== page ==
By Aya Elamroussi and Sonia Moghe, CNN
The family of Hae Min Lee, a teenager whose killing in 1999 was profiled on the first season of the podcast “Serial,” have asked a Maryland court to halt legal proceedings related to her homicide to address alleged violations of a state victim rights law.
The motion filed September 29 stated Lee’s family was not notified in a timely manner of prosecutors’ intent to vacate the murder conviction of Adnan Syed, who was released last month after serving more than 20 years in prison for her murder.
Lee’s family also argued two days after prosecutors filed the motion to vacate Syed’s conviction, a meeting took place in court between prosecutors and Syed’s attorneys. The family says they were not notified of the proceeding and were later informed an “in-person hearing” was scheduled for the next business day, leaving them with no opportunity to attend or be heard, the family’s motion states.
Young Lee, Hae Min Lee’s brother, “wished to attend the hearing in person but could not travel from California on such short notice,” the family’s motion states.
Lee’s family is asking the court to hold a hearing where family representatives can be allowed to take part and ask to see the evidence that changed prosecutors’ minds about Syed’s involvement in the case.
Attorney Steve Kelly, who represents the Lee family, said Wednesday the family is not asking for Syed to be taken back into custody or to affect his release.
“If the wrong person has been behind bars for 23 years, the Lee family and the rest of the world want to understand what new evidence has led to that conclusion,” Kelly said.
“If Mr. Syed has been wrongfully convicted for Hae Min Lee’s murder, the state of Maryland would need to take responsibility for that extraordinary miscarriage of justice and would need to do everything possible to bring the actual killer to justice. The Lee family deserves at least that much,” Kelly added.
Young Lee filed a motion the day of the hearing, stating he did not have enough notice to exercise his right to be present for the proceedings. While Associate Judge Melissa Phinn denied his motion, she ordered a 30-minute recess to allow Lee to leave work and get on a Zoom call, so he could watch the hearing.
“This isn’t a podcast for me, it’s real life,” Lee said during the hearing.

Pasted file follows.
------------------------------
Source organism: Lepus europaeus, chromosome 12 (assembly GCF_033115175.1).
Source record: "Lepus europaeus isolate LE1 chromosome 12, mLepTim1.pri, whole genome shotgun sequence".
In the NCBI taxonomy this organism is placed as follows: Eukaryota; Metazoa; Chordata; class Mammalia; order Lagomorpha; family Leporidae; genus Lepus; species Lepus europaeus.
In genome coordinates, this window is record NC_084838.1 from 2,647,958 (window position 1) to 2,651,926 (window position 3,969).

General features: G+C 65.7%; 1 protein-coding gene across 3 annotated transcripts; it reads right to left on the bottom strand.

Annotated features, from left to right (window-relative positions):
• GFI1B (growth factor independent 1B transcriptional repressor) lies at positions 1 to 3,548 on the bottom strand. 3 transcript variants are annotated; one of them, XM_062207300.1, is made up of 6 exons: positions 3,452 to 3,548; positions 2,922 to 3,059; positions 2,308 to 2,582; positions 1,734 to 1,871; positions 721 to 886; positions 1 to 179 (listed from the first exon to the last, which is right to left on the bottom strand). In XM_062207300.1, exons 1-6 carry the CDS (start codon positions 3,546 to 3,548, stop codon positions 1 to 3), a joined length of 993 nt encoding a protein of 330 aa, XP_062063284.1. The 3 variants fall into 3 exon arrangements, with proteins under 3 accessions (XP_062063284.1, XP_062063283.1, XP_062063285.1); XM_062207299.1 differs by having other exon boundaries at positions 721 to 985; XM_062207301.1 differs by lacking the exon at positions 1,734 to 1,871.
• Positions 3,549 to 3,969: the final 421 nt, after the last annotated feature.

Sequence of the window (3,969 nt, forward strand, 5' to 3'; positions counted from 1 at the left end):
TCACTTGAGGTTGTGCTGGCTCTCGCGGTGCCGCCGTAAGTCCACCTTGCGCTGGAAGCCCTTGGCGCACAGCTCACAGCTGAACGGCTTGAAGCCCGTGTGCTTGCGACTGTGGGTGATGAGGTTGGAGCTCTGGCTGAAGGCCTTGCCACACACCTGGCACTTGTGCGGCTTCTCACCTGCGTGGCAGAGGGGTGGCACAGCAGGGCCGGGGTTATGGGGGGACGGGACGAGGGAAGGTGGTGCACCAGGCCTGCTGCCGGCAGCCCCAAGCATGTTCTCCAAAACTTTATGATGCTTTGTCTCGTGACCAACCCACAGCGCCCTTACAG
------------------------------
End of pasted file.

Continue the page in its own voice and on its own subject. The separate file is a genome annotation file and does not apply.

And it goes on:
In his impact statement, he said he felt “betrayed” by the state. “I always thought the state was on my side,” Lee said.
The Baltimore State’s Attorney’s office said it will continue to fight for Hae Min Lee’s family.
“We truly empathize with Hae Min Lee’s family, who believed they had resolution and are now being re-traumatized by the misdeeds of the prior prosecutors,” Zy Richardson, spokesperson for the office, said in a statement.
Murder conviction vacated after further investigation
Syed was serving a life sentence in prison when his murder conviction was vacated September 19. He was convicted in February 2000 of first-degree murder, robbery, kidnapping and false imprisonment in the killing of Lee, who was his ex-girlfriend.
The conviction was vacated after a judge determined some materials related to the case were not properly turned over to defense attorneys. There were two suspects who may have been improperly cleared as part of the investigation, the judge said.
Syed maintained his innocence throughout his imprisonment.
Vacating the conviction does not mean the court deemed Syed as innocent, “but we are declaring that in the interest of fairness and justice he is entitled to a new trial,” Baltimore City State’s Attorney Marilyn Mosby said September 19.
Baltimore prosecutors have 30 days from the date of Syed’s release to decide whether to pursue a new trial.
Prosecutors are waiting for DNA analysis, which they are trying to expedite, to determine whether Syed’s case is dismissed or the case is set for trial. But the decision is “separate and apart” from the investigation into who killed Lee, Mosby said.
The case gained national attention as well as public scrutiny when it was investigated on the hit podcast “Serial,” which raised questions about the conviction and Syed’s legal representation at the time.
Syed is currently ordered to wear a tracking ankle monitor, according to Becky Feldman, chief of the Sentencing Review Unit of the Baltimore City State’s Attorney’s Office.
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CNN’s Rob Frehse and Liam Reilly contributed to this report.